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Do's and Don't's of Creating A Great Resume Blog

Resumes and cover letters are the first things to hit an employer’s desk (or screen) when you respond to a job listing. If the resume does not interest , then chances are they will not even open that cover letter. In essence, your resume is the most critical thing in a job search. With so much riding on a resume, it is important that we take the time to put it together correctly. If you want to get the perfect resume, then adhere to these resume dos and don’ts. Fortunately, we’ve rounded up the ultimate list of resume dos and don’ts, from the traditional rules to the brand-spanking-new ones.


Want to grab the attention of the Hiring Manager ? Here is the list of some Do’s and Don’t that you must check out.


Do’s



  • Determine your job search objective before writing the resume.

  • Focus on positive results and accomplishments.

  • Keep a consistent, easily-readable format.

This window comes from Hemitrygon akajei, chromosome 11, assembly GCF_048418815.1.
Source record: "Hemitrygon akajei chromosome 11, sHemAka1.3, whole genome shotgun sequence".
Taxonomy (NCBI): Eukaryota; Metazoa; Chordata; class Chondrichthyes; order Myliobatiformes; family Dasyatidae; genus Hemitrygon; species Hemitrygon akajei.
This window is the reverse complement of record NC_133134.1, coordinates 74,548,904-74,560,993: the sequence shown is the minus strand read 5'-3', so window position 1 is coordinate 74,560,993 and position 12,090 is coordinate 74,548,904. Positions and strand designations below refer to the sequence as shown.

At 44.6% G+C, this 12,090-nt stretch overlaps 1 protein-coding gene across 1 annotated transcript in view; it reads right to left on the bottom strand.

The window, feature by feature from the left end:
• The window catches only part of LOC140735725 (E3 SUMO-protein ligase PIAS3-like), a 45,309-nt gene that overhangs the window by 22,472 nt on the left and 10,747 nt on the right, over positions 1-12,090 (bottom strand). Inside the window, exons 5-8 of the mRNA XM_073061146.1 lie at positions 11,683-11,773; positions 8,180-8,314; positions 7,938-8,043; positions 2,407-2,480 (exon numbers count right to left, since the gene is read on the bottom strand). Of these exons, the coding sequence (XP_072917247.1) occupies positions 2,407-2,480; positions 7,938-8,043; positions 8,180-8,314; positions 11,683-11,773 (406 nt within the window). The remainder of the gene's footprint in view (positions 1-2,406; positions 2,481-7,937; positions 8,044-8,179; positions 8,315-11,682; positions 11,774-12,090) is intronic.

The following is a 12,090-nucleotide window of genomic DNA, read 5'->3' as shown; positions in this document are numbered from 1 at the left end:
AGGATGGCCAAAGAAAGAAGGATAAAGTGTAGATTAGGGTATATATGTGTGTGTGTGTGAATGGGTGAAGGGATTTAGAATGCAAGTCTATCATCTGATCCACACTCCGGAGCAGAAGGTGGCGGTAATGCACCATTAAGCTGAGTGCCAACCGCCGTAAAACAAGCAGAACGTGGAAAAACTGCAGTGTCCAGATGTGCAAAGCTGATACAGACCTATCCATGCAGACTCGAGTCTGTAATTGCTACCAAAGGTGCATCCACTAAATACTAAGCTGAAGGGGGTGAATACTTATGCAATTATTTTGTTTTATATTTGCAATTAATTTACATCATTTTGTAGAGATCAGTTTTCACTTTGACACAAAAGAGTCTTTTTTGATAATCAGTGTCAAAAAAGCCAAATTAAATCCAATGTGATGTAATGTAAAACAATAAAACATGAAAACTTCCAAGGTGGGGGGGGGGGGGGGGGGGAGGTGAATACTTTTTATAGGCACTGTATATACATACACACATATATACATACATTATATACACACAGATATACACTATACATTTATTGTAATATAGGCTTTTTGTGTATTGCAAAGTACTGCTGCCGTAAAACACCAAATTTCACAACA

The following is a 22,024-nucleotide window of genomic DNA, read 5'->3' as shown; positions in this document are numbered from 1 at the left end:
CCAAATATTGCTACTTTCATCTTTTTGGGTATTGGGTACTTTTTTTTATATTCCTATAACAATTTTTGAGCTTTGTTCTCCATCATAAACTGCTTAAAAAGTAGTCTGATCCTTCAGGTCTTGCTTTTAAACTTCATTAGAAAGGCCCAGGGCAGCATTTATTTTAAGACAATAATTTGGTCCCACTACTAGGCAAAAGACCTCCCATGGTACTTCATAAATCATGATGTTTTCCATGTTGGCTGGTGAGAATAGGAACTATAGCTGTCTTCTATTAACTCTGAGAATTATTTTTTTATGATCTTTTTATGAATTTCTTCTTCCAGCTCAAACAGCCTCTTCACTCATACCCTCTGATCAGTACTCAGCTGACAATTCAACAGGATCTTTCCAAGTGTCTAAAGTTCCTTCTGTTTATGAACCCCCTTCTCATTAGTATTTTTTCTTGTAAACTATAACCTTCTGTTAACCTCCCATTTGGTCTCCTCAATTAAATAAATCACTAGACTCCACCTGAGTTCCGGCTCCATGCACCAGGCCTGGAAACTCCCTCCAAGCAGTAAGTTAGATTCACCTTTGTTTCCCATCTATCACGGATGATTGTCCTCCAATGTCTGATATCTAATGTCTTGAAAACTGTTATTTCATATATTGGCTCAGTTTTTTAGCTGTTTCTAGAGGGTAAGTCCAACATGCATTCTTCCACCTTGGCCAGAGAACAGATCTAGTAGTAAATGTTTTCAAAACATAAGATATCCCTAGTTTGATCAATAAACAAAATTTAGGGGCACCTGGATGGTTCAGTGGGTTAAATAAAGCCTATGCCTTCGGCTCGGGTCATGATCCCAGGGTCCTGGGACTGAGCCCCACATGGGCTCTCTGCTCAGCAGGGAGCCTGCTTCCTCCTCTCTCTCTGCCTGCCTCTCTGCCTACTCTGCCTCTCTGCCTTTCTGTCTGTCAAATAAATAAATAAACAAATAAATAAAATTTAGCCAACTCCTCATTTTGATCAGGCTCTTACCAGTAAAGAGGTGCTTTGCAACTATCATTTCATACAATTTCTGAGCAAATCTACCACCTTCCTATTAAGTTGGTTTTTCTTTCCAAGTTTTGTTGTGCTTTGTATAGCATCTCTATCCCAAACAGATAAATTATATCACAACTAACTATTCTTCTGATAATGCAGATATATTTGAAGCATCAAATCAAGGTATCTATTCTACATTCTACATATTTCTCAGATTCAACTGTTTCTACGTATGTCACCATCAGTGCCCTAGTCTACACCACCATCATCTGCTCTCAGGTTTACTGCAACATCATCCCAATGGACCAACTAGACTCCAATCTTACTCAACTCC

• Create strong, action-oriented statements about your work.

  • Show off your tech skills. Accurately summarize the software and technologies that you’re familiar with, noting your proficiency level and how long you have used each one.

  • Within each section, you must list experiences in reverse chronological order, starting with the most recent.

  • Qualify and quantify your experiences whenever possible. Include numbers and percentages when possible.

  • Keep it updated. Even if you're not job-hunting, update your resume every time you accept a new job or complete a significant project.

  • Do Include Soft Skills, Too!

  • Simple bullet points with a little note can be included.

  • Re-read through your entire resume once it’s finished writing.

Don’ts



  • Make general claims (“Good communication skills”) without backing them up with examples.

  • Mislead employers about your GPA, skills, or abilities.

  • Include long, generic objective statements. Employers won’t read them!

  • Submit references on the same page as your resume. They should be kept in a separate document and provided when the employer asks for them.

  • Stick to a clean, easy-to-read format. Catch a recruiter's eye with your experience, not with wacky fonts, colors, or designs.

  • Put all your eggs in one basket. Apply to multiple positions that match your career interests.

  • Not to use passive voice in resumes.

  • Don’t just list out the basic duties of your role. Too much information can leave the employer unsure of your ability to make an impact within an organization.

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